The website ‘Jewish voice from Germany’ published an article featuring the importance of Baku for EU, particularly Germany. The article reads:
After the catastrophe at Fukushima, Germany decided to completely transform its energy policy. All parties are in favor of abandoning nuclear power by 2022. In light of this decision, Europe’s largest industrial economy will be increasingly dependent on imports of natural gas as well having to produce its own renewable power.
Berlin is now forced to look for additional political and economic partners. Looking beyond the solid transatlantic relationship, Berlin’s focus is now being turned to the Caucasus region. Economies there are on the up, with vast untapped quantities of natural resources, there are many promising opportunities for rewarding partnerships.
The growing Importance of Baku
One potentially vital strategic partner for Berlin in the region is Azerbaijan. Both the private and public sectors are increasingly aware of the growing importance of Baku. Economic representatives from Germany and Europe have been sounding out the potential for collaborative projects in the country. The central focus of these trade missions is of course Azerbaijan’s substantial oil and gas reserves.
The geo-economic situation was cast into spotlight at the end of last year when work began on the South Stream gas pipeline which will stretch from Russia to Europe via the Black Sea. The first weld on the pipeline was celebrated by Gazprom CEO Alexej Miller as a victory. After all, President Putin is convinced that this pipeline is imperative for Russia and will cement Russian gas domination on the European market, especially in Germany.
Avoiding one-sided energy dependence
For its part, the EU wants to avoid one-sided energy dependence and is taking steps to ensure that gas from Azerbaijan can also be piped westwards to EU member states. The EU’s Energy Commissioner Gunther Oettinger is particularly active in trying to prevent the EU from becoming entirely dependent on Russian gas imports.
“For Europe, it will become increasingly important that we secure our long term supply of energy. Azerbaijan is politically stable and an important strategic supplier of gas and oil, particularly for Europe,” Oettinger told the JVG. Germany’s federal government and its parliamentary opposition are also beginning to discern the importance of Azerbaijan for Germany’s future.
Federal Minister of Economics, Philipp Rösler, emphasizes: “Looking to secure its future energy supply, it is of vital importance that Germany has long term and reliable partners at its side. Azerbaijan can make a significant contribution to the diversification of our energy supplies, thereby reducing dependency on other source countries.“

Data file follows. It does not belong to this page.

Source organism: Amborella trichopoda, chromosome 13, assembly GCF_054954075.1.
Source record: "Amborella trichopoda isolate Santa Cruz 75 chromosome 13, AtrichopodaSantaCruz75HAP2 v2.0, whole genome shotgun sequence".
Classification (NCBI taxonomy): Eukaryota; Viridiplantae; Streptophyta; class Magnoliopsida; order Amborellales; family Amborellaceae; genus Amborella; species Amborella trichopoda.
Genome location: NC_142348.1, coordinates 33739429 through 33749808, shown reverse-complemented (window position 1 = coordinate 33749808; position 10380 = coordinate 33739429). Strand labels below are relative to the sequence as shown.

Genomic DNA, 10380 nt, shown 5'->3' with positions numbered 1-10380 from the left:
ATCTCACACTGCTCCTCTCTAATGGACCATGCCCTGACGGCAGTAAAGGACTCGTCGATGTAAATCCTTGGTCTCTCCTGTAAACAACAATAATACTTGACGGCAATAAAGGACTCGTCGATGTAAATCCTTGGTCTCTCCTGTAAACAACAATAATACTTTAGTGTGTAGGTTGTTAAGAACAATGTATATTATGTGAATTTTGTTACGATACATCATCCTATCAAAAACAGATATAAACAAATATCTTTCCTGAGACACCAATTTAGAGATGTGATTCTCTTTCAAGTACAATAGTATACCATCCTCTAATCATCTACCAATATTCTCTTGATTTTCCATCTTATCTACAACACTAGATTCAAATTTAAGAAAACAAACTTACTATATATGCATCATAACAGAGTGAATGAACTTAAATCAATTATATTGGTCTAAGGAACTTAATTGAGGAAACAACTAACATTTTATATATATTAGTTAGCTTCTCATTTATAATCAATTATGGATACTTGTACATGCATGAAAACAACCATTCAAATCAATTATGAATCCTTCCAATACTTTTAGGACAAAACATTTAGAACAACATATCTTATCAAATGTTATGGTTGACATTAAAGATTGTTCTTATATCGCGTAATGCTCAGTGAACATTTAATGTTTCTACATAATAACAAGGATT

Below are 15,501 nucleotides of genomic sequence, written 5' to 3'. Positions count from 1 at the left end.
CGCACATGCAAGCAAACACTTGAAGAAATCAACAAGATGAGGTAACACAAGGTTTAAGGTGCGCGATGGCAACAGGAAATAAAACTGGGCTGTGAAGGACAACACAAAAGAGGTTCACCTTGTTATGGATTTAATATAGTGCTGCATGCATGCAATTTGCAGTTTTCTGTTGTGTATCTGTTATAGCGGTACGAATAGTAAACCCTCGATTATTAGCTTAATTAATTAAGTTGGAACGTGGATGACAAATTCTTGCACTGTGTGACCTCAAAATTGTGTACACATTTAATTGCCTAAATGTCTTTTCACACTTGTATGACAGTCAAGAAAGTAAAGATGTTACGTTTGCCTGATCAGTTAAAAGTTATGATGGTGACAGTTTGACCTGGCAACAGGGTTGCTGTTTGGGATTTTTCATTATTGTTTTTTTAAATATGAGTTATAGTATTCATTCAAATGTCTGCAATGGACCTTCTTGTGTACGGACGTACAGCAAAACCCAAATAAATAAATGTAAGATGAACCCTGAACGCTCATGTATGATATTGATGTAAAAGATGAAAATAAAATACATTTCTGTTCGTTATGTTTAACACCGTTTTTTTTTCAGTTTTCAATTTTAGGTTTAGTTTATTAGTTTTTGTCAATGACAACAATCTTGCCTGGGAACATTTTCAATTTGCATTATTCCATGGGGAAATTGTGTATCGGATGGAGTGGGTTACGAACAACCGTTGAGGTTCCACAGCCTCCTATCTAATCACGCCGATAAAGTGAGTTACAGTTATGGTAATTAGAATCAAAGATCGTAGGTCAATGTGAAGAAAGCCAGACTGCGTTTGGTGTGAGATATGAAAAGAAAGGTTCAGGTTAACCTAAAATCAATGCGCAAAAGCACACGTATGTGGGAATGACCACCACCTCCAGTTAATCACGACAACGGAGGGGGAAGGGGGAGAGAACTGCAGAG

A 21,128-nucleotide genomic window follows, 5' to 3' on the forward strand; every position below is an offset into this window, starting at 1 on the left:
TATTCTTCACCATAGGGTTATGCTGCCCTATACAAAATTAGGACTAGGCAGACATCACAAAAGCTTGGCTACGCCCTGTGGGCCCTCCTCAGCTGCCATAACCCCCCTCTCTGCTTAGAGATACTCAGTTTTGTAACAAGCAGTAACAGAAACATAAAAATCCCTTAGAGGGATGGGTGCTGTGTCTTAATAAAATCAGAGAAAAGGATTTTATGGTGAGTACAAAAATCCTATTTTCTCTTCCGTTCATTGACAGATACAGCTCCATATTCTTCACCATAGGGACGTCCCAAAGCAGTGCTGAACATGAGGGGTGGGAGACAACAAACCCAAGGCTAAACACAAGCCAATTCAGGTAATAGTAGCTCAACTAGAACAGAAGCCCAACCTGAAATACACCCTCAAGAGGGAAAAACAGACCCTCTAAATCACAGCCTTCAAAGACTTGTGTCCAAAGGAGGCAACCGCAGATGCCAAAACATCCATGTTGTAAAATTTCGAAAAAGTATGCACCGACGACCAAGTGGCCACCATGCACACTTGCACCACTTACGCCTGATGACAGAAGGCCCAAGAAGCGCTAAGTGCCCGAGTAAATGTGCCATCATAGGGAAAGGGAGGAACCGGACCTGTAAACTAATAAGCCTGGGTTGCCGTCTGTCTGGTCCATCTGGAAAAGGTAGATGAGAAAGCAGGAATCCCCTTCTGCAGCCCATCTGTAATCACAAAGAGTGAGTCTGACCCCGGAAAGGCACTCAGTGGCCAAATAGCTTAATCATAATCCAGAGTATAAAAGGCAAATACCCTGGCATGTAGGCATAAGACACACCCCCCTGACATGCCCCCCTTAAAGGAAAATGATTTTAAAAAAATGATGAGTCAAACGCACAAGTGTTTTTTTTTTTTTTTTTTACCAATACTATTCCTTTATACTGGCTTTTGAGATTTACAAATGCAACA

Fields of gold – Shah Deniz
Lying buried beneath the Shah Deniz gas field, one of the largest in the world, is the fundament for a much needed diversification of EU energy supplies. A decision will be made in March on whether the gas to Western Europe will be delivered through the Nabucco West or TAP pipelines.
Up until the end of 2012, the Nabucco project, which will bring the gas through Turkey, Bulgaria and Austria, enjoyed the backing of the big German energy company RWE who had a 17% share in the project. Claiming that a reappraisal of the project drew negative conclusions, RWE unexpectedly sold its share to the Austrian OMV group on the very day work began on South Stream. This sale will surely narrow the Essen based energy giant’s future options.
The alternative TAP pipeline will deliver Azeri gas through Greece, Albania then popping across the Adriatic to Italy. The TAP consortium includes Germany’s E.ON, Statoil from Norway and the Swiss EGL. At the moment the TAP project seems to have its nose forward in race to land this enormous investment. The countries along the chosen route can expect substantial windfalls to the tune of double-digit billions.
BP and its local Azeri partner SOCAR have been contracted to exploit the Azeri Shah Dinaz gas field. SOCAR is state owned and was founded in 1993. It boasts around 60,000 employees on its books. Over the next few years work will begin on Shah Deniz II which is expected to yield around 16 billion cubic meters of natural gas per annum.
6 billion are already destined for Turkey with the remaining 10 billion heading to Europe. By 2025, extracted volumes will reach up to 50 billion cubic meters, enough to supply 30 million customers. Azerbaijan’s total energy reserves are estimated at around 2 550 billion cubic meters natural gas and up to 2 billion tons of crude oil.